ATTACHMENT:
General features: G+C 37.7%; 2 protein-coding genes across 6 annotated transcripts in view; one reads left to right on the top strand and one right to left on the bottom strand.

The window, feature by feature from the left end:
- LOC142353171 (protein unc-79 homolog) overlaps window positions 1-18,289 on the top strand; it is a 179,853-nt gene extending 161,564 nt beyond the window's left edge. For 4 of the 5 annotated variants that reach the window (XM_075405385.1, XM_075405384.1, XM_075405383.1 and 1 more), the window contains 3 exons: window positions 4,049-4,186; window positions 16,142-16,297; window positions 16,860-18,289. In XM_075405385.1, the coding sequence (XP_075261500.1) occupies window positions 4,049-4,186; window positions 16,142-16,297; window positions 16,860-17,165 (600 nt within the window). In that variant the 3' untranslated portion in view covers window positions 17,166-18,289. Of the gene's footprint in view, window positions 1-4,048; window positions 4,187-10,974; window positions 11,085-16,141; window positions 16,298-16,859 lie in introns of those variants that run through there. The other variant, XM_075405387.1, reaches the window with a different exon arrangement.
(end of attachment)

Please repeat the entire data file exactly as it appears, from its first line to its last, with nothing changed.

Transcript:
General features: G+C 37.7%; 2 protein-coding genes across 6 annotated transcripts in view; one reads left to right on the top strand and one right to left on the bottom strand.

The window, feature by feature from the left end:
- LOC142353171 (protein unc-79 homolog) overlaps window positions 1-18,289 on the top strand; it is a 179,853-nt gene extending 161,564 nt beyond the window's left edge. For 4 of the 5 annotated variants that reach the window (XM_075405385.1, XM_075405384.1, XM_075405383.1 and 1 more), the window contains 3 exons: window positions 4,049-4,186; window positions 16,142-16,297; window positions 16,860-18,289. In XM_075405385.1, the coding sequence (XP_075261500.1) occupies window positions 4,049-4,186; window positions 16,142-16,297; window positions 16,860-17,165 (600 nt within the window). In that variant the 3' untranslated portion in view covers window positions 17,166-18,289. Of the gene's footprint in view, window positions 1-4,048; window positions 4,187-10,974; window positions 11,085-16,141; window positions 16,298-16,859 lie in introns of those variants that run through there. The other variant, XM_075405387.1, reaches the window with a different exon arrangement.